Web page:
On the other hand, Canalys estimates that the sales in the 3DP industry was $2.5bn in 2013; to which there will be a considerable growth of about $1.3bn by the year 2014, which means that the sales figure of the 3DP industry would be  $3.8bn in 2014. By the year of 2018 this figure is expected to reach $16.2bn. This represents an expected CAGR of 45.7% between 2013 and 2018.

Prediction by Canalys:

According to Canalys Senior Analyst, Tim Shepherd; “This is a market with enormous growth potential now that the main barriers to up-take are being addressed. Advances in technology are yielding faster print times and enabling objects to be printed in greater combinations of materials, colors and finishes. Crucially, prices are also falling, making the technology an increasingly feasible option for a broad variety of enterprise and consumer uses, restricted only by computer aided design competencies and printer available- both of which are set to improve significantly”.

As a short term plan, Canalys is expecting printing to order services that could bring in the considerable growth whereas on the other hand penetration of these services is lagging behind due to technological advances. The value of 3DP market is expected to grow with leap and bounds in the next few years so the value growth will reflect an increase in the commercial printer volumes and also drive growth volume and value of consumable shipments, including both resistant printing materials and removable or dissolvable support materials.

On another note, Credit Suisse holds a opinion which is slightly different from the previous two predictions. According to a Credit Suisse team led by Julian Mitchell took a plunge into this sector, and came up with some growth statistics pinpointing which market will be in the driver’s seat.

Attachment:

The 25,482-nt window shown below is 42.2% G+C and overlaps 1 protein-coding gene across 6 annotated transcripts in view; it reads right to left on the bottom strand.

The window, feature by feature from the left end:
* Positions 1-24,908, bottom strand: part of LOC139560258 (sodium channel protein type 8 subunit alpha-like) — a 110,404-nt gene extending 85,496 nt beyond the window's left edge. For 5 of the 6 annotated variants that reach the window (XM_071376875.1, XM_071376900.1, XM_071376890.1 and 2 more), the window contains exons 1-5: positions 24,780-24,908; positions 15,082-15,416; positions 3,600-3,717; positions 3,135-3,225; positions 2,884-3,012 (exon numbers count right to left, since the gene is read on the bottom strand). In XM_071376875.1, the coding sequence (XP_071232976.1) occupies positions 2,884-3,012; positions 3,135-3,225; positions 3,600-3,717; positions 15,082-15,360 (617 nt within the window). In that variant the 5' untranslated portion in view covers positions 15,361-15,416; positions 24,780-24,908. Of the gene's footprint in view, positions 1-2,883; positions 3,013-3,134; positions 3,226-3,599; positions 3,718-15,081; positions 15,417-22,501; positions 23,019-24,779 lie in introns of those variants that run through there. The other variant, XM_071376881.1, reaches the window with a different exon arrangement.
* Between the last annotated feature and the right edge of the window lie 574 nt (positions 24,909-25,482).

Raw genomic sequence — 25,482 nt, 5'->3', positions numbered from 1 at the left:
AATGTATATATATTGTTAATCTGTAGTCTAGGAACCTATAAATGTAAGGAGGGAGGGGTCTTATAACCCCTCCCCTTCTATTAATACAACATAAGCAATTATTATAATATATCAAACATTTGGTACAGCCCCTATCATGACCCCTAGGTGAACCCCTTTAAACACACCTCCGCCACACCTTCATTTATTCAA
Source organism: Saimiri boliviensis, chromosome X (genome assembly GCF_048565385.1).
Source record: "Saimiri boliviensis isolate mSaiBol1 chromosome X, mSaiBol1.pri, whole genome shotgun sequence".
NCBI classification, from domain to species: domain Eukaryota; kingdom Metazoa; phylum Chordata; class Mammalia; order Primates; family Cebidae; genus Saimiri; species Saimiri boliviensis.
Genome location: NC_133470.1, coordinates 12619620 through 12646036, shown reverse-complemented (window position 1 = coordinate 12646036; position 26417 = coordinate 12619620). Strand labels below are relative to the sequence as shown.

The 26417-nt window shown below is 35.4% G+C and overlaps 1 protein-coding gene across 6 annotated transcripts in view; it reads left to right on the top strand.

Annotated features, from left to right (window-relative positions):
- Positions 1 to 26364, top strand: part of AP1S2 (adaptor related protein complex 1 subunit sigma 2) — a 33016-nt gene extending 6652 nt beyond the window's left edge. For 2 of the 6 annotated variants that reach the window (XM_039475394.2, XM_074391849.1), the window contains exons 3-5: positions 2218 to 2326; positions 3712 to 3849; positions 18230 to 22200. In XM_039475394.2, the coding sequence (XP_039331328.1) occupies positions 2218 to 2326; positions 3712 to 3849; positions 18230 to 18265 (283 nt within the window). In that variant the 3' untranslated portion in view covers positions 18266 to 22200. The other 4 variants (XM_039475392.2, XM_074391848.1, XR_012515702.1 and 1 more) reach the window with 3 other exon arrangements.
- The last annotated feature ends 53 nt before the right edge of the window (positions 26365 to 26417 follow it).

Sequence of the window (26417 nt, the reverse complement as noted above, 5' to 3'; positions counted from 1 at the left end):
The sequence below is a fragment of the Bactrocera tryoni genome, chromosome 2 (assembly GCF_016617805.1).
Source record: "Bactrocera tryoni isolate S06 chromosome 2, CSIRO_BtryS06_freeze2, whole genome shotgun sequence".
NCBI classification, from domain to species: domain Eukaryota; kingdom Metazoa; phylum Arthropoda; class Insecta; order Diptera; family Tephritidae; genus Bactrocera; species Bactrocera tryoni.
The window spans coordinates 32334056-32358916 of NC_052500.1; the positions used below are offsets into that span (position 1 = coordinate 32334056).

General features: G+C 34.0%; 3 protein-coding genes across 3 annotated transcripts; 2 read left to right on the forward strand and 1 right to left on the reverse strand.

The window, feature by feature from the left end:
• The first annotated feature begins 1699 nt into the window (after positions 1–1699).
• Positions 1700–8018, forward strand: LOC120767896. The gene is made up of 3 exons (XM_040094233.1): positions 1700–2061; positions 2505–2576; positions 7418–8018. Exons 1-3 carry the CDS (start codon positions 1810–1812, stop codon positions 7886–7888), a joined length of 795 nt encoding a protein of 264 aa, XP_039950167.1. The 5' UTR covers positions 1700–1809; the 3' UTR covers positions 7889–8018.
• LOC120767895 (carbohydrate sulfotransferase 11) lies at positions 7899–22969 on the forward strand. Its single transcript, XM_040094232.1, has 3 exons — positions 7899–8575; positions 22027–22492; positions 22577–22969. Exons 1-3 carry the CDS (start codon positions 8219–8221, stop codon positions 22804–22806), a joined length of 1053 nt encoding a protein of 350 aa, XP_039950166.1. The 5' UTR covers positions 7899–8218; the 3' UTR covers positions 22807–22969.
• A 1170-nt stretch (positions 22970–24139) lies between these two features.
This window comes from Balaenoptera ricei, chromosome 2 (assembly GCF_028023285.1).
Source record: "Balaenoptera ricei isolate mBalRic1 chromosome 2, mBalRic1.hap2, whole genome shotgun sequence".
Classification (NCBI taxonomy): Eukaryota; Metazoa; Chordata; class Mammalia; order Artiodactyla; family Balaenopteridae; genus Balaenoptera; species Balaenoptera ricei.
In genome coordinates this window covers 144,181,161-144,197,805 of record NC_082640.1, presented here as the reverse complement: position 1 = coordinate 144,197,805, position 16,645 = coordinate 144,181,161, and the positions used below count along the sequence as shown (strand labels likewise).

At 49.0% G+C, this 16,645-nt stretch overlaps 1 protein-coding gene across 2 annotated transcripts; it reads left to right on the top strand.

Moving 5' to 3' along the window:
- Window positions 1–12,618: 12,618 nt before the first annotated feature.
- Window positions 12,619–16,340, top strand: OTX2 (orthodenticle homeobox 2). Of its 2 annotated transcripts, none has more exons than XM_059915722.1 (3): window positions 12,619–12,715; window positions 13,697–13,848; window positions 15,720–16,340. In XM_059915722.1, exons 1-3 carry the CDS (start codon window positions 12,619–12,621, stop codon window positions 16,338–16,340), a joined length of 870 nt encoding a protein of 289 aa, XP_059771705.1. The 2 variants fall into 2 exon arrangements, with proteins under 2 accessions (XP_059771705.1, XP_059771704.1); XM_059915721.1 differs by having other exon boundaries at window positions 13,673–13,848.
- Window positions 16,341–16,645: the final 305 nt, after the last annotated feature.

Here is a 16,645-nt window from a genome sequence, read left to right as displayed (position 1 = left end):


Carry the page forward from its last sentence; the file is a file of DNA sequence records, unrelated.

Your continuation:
Julian Mitchell says: “Most corporate guidance defaults to the assumptions of industry consultants who estimate that the 3D printing market will grow at ~20% annually. We challenge this assumption and attempt to quantify the addressable market by investigating the opportunities within key verticals such as aerospace, automotive, health care, and consumer. We conclude that these four markets alone (which comprise ~ 50% of the AM market today) represent sufficient opportunity to sustain 20-30% annual revenue growth, bolstered by the technology’s transition from prototyping to end use parts and expansion into metals.”

The team of Credit Suisse has supported its prediction with the help of a few statistics.

The health care industry is already rolling skin deep in the 3DP industry. Mitchell and her team say that more than 90% of all hearing-aid shells today are produced through the process. There are more than 14,000 dental labs in US, and the dental industry is the principal consumer of 3DP products. The market penetration is expected to improve to 18% from 12% by 2016.

Another industry that is not untouched by the 3DP industry in the aerospace industry, Credit Suisse team sees a 30% compound annual growth rate; with airplane engines leading the way. According to the analysis that is made by the team; the capital expenditure in manufacturing an aircraft engine for example are generally 4% of sales, the majority of this is allocated in manufacturing of equipments. By 2016 the sales of the aircraft engine industry is expected to be $50bn, this in turn implies that a whole new market for printing systems for aircraft engines will be established in the year 2016 which will have a value of $1.4bn.

The most significant expansion in the 3DP will come from personal use. In the year of 2006 many companies which had patents for 3DP technologies expired. This gave companies like Makerbot which is owned by Stratasys, an opportunity to manufacture lower-cost desktop printers. Manufacturers suggest that the retail price would be in the price range of $2,200-2,800.

Image Credit: KEn Teegardin (flickrhandle: teegardin)